Jeffrey Epstein’s Estate Sued for Sexual Assault, Battery of 18-Year-Old Woman

The complaint says Epstein abused the unnamed woman, beginning when she was 18, for about one and a half years

Jeffrey Epstein
Stephanie Keith / Getty Images

Another woman has come forward to sue the estate of the late Jeffrey Epstein, saying in a Wednesday lawsuit that the convicted sex offender and financier sexually abused her for one and a half years, beginning when she was an 18-year-old aspiring singer and model in New York.

According to the lawsuit, the sexual assault and battery took place at Epstein’s New York home under the guise of massage sessions. The young woman — listed as Jane Doe 1001 in the lawsuit — and her friend were approached by a woman who said they could get $300 for giving a man a massage. But during the massage, according to the suit, Epstein “demanded that the girls take their clothes off” and began masturbating. He then instructed the young woman’s friend to leave him and the young woman alone in the room, then proceeded to sexually assault the young woman, the suit said.

After that first interaction, Epstein’s sexual abuse of the young woman continued for about one and a half years, according to the lawsuit.

“Epstein made very clear to Jane Doe 1001 that he was incredibly wealthy, powerful, and regularly in contact with world leaders,” the lawsuit said. “During the massages, Epstein would talk about his connections to a former president, Victoria’s Secret, Wilhelmina Models, and famous singers, knowing that Jane Doe 1001 was an aspiring singer and model.”

“Epstein was not to be disobeyed and he made clear by his words and actions that there would be consequences if Jane Doe 1001 did not comply with his demands,” the lawsuit continued. “She knew that reporting what had happened to her while Epstein was alive would have had severe consequences with regards to her physical safety, her family, and her career. She knew that she could not come forward until Epstein was dead.”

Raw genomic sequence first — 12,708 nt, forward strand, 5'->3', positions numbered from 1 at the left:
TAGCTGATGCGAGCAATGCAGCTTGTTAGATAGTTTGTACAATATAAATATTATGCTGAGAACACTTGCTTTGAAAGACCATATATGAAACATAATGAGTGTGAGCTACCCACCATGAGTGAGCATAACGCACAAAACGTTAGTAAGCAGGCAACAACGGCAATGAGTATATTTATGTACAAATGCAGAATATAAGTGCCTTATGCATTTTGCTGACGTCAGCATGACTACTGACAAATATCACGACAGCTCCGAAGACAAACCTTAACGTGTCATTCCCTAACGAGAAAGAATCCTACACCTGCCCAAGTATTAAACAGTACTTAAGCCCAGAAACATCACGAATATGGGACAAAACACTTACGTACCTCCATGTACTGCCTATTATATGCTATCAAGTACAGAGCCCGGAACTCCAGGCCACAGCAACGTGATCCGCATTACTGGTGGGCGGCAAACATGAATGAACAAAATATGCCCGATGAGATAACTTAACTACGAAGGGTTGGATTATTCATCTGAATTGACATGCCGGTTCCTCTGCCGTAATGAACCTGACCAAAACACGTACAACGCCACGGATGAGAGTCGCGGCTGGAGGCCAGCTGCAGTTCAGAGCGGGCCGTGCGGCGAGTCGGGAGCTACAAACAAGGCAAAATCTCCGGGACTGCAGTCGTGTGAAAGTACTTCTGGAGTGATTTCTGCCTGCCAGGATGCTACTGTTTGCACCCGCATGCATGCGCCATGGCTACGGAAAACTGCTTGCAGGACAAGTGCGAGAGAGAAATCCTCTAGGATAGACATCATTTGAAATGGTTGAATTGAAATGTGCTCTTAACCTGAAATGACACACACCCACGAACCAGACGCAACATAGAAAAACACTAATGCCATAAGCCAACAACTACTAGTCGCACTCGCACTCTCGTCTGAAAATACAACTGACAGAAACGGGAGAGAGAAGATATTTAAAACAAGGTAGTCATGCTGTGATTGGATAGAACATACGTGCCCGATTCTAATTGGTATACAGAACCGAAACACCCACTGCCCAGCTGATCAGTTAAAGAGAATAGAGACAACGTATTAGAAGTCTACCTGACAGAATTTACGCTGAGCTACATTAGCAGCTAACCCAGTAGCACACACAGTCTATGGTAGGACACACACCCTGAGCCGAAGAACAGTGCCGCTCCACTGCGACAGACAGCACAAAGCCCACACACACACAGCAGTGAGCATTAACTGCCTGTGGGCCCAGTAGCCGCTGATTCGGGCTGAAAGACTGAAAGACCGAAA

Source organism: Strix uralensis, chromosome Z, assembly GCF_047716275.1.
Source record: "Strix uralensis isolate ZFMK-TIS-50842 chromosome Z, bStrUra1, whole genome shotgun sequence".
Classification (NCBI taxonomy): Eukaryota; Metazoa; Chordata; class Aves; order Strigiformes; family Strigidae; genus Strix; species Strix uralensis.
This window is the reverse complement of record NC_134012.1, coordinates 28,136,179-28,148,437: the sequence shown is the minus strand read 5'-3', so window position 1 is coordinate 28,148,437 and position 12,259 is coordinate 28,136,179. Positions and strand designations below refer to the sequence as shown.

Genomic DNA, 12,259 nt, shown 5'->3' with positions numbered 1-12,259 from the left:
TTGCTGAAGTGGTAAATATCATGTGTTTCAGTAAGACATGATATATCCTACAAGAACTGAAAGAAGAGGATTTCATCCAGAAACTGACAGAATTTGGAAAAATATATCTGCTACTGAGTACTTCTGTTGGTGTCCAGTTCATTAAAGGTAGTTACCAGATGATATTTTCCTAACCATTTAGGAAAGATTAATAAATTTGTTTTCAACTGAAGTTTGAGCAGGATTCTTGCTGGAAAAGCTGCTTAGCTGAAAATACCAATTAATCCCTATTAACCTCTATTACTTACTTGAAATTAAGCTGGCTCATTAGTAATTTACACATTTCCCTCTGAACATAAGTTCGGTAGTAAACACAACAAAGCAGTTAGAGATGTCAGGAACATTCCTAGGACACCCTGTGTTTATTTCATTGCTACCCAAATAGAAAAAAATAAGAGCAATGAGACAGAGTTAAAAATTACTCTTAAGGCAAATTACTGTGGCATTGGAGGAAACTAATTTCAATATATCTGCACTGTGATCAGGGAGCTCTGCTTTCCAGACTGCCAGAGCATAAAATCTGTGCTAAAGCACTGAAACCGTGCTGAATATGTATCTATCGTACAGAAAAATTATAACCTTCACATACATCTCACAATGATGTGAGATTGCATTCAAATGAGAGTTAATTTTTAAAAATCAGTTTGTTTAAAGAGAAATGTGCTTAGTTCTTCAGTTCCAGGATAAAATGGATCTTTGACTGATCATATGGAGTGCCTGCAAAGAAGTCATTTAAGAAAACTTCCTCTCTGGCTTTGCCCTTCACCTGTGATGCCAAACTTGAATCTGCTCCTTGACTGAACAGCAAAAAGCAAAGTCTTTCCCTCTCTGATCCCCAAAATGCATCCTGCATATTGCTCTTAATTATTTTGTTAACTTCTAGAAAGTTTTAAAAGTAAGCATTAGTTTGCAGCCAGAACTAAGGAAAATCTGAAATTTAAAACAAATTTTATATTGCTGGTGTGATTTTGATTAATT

The lawsuit, which is seeking damages to be determined through a jury trial, also named Lesley Groff, an assistant to Epstein, and “another woman with an accent” as some of Epstein’s associates who called the young woman to “arrange for her to return to the New York mansion.”

“Jane Doe 1001 felt extremely threatened by Epstein and was terrified of what would happen to her if she failed to comply with Epstein’s demands so she followed the directions of Epstein’s employees and arrived at the mansion when directed to do so,” the suit said.

In a statement sent to TheWrap, Groff’s attorney Michael Bachner denied that Groff had engaged in any misconduct when she worked for Epstein.

“As an executive assistant to Epstein, Lesley worked as part of a professional staff that included in-house attorneys, accountants, an office manager and other office staff. Lesley’s job included making appointments for Mr. Epstein as directed by him, taking his messages, and setting up high-level meetings with CEOs, business executives, scientists, politicians and celebrities. At no time during Lesley’s employment with Epstein did she ever engage in any misconduct,” Bachner said.

An attorney representing Epstein’s estate did not immediately respond to TheWrap’s request for comment.

Epstein died by suicide last year while awaiting his trial for federal sex trafficking charges. His associate Ghislaine Maxwell was arrested last month and is in custody awaiting trial for charges that she conspired with Epstein to recruit, groom and sexually abuse minors. Maxwell has pleaded not guilty.


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